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The best definition of the “action-reaction” syndrome was provided by Secretary of Defense Robert McNamara during a deeply conflicted speech before United Press International editors and publishers on September 18, 1967. McNamara used this occasion to rail against the nuclear arms race while endorsing a limited ballistic missile defense, ostensibly against China. [Aspiring wonks: to understand why McNamara would deliver a speech undermining his recommended course of action, check out Mort Halperin’s essay, “The Decision to Deploy the ABM: Bureaucratic and Domestic Politics in the Johnson Administration” in the October 1972 issue of World Politics.]

Here are the key passages:

There is a kind of mad momentum intrinsic to the development of all new nuclear weaponry. If a weapon system works – and works well – there is strong pressure from many directions to procure and deploy the weapon out of all proportion to the prudent level required…

What is essential to understand here is that the Soviet Union and the United States mutually influence one another’s strategic plans.

Whatever be their intentions, whatever be our intentions, actions – or even realistically potential actions – on either side relating to the build-up of nuclear forces, be they either offensive or defensive weapons, necessarily trigger reactions on the other side.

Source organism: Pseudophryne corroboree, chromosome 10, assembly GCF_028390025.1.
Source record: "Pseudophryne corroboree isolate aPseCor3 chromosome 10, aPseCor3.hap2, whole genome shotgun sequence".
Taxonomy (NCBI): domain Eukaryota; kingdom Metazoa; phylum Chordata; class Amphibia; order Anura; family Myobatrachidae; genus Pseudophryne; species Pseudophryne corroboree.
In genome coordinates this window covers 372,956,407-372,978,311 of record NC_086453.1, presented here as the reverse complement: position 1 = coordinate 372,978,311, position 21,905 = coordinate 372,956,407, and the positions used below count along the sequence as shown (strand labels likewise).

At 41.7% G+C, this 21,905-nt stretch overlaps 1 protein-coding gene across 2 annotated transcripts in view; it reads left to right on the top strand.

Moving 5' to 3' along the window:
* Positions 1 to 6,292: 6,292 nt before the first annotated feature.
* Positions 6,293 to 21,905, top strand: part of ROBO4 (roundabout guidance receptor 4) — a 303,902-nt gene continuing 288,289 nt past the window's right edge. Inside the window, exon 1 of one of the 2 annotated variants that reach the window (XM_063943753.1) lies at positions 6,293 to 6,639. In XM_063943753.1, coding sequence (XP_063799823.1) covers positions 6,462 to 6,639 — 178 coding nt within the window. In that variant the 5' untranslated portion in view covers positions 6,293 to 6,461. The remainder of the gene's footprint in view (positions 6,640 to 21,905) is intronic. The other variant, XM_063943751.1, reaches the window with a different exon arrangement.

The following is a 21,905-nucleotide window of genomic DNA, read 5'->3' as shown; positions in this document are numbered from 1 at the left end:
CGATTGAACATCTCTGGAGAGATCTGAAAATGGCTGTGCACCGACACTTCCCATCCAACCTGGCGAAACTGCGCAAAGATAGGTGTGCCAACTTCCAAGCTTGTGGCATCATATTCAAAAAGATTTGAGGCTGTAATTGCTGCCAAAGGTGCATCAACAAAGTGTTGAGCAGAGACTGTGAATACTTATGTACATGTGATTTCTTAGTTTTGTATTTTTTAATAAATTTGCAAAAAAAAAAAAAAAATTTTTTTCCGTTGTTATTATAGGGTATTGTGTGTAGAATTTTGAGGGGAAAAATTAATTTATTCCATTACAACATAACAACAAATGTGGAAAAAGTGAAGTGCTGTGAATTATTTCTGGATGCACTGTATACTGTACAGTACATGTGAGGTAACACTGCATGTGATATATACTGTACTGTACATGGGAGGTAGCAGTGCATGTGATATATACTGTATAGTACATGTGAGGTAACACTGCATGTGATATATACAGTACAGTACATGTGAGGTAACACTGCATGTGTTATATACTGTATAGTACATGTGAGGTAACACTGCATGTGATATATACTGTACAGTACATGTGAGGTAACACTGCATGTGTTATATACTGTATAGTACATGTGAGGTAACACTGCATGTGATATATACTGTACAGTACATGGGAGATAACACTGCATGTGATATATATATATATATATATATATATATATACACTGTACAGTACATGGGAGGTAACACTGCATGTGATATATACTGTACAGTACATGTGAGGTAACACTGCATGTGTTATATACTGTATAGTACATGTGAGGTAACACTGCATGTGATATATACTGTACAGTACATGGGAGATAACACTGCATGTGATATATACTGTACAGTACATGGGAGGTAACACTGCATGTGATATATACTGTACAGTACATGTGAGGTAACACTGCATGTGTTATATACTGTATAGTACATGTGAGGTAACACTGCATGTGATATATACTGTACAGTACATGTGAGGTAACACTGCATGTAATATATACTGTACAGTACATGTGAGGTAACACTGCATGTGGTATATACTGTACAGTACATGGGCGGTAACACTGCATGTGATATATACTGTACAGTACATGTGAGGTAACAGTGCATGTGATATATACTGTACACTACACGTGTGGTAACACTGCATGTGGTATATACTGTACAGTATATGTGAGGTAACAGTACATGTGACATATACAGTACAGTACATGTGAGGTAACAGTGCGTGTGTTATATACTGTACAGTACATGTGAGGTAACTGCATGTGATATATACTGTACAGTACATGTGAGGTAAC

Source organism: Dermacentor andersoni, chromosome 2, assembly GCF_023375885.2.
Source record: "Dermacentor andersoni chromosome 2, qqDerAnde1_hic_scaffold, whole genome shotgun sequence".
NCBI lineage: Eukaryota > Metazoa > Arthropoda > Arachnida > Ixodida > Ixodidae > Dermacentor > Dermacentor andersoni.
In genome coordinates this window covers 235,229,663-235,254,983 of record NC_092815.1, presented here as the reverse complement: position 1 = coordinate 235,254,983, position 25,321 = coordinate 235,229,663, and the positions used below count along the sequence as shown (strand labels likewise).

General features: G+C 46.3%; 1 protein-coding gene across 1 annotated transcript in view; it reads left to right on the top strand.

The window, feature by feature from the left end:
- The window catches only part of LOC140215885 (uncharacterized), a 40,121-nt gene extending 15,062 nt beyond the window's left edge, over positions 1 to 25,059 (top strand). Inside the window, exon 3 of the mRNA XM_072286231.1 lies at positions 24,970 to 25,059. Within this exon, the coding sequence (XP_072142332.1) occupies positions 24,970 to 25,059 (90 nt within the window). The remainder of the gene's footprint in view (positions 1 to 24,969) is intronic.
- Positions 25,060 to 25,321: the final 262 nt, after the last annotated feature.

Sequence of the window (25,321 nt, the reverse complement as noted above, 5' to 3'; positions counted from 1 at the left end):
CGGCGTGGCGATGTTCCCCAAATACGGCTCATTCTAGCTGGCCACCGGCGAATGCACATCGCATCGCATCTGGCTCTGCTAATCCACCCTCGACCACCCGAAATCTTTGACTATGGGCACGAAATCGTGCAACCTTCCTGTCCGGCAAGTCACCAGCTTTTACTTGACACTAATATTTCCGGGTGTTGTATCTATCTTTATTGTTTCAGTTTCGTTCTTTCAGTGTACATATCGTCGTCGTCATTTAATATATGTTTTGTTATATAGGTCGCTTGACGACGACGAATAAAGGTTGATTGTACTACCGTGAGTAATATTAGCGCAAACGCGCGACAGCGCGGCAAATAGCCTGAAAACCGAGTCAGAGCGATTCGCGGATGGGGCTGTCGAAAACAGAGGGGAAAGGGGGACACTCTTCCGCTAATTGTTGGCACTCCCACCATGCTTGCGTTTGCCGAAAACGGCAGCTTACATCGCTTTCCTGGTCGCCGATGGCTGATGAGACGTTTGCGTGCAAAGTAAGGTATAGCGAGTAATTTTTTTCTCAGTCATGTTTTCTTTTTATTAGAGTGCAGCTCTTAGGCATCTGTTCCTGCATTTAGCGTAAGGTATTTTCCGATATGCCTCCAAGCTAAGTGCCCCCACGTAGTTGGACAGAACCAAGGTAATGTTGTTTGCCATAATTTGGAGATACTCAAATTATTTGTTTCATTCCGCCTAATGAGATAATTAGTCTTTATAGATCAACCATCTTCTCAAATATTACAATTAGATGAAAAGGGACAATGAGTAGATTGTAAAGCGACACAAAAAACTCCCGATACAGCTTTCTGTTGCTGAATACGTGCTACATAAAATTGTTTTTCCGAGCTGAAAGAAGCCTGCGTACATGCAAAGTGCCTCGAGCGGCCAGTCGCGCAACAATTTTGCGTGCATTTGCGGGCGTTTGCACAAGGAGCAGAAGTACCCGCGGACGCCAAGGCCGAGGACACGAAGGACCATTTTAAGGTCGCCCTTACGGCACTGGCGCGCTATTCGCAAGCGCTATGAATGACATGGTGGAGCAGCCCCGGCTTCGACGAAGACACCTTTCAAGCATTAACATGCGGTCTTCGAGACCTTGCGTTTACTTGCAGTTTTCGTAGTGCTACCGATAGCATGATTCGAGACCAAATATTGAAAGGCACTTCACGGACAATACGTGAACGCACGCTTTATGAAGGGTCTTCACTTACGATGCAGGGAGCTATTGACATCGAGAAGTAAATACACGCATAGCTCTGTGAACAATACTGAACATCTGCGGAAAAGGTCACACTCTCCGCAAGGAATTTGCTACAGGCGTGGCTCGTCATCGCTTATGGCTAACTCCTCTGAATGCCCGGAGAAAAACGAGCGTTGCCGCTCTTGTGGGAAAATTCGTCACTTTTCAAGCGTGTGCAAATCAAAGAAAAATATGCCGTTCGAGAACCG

It is precisely this action-reaction phenomenon that fuels an arms race.

McNamara didn’t hold these views when he began his long stint at the Pentagon. Here’s a partial transcript of a private conversation with President John F. Kennedy on December 5, 1962:

McNamara: I think that there are many uncertainties in all of these estimates [of nuclear requirements]. And I would say that my recommendation to you on our strategic forces is to take that requirement and double it and buy it. Because I don’t believe we can, under any circumstances, run the risk of having too few here. So I, in my own mind, I just say, ‘Well, we ought to buy twice what any reasonable person would say is required for strategic forces.’ I think that’s money well spent.

Kennedy: Will it deter?

McNamara: It’s both – it’s principally to deter. And it’s also to give ourselves the confidence that we have that deterrent power…

McNamara became worn down by many cares, including his inability to dampen the Air Force’s, Navy’s and Army’s postulated requirements for nuclear weapons. Arms controllers shared his concerns about the action-reaction syndrome, which lent impetus to campaigns against MIRVs and ballistic missile defense deployments. As MIT’s George Rathjens, who served on defense science panels, wrote in Scientific American in 1969, “Reduction in uncertainty about adversarial intentions and capabilities is a sine qua non to curtailing the arms race.” Rathjens wanted to “somehow break… the action-reaction chains that seem to drive the arms race.” After retiring from active service, some prominent military officers joined this chorus. In 1974, former Chairman of the Joint Chiefs of Staff Maxwell D. Taylor wrote in Foreign Affairs, “Any increase in any kind of strategic weapon stimulates the Soviets to emulation and fuels the arms race.”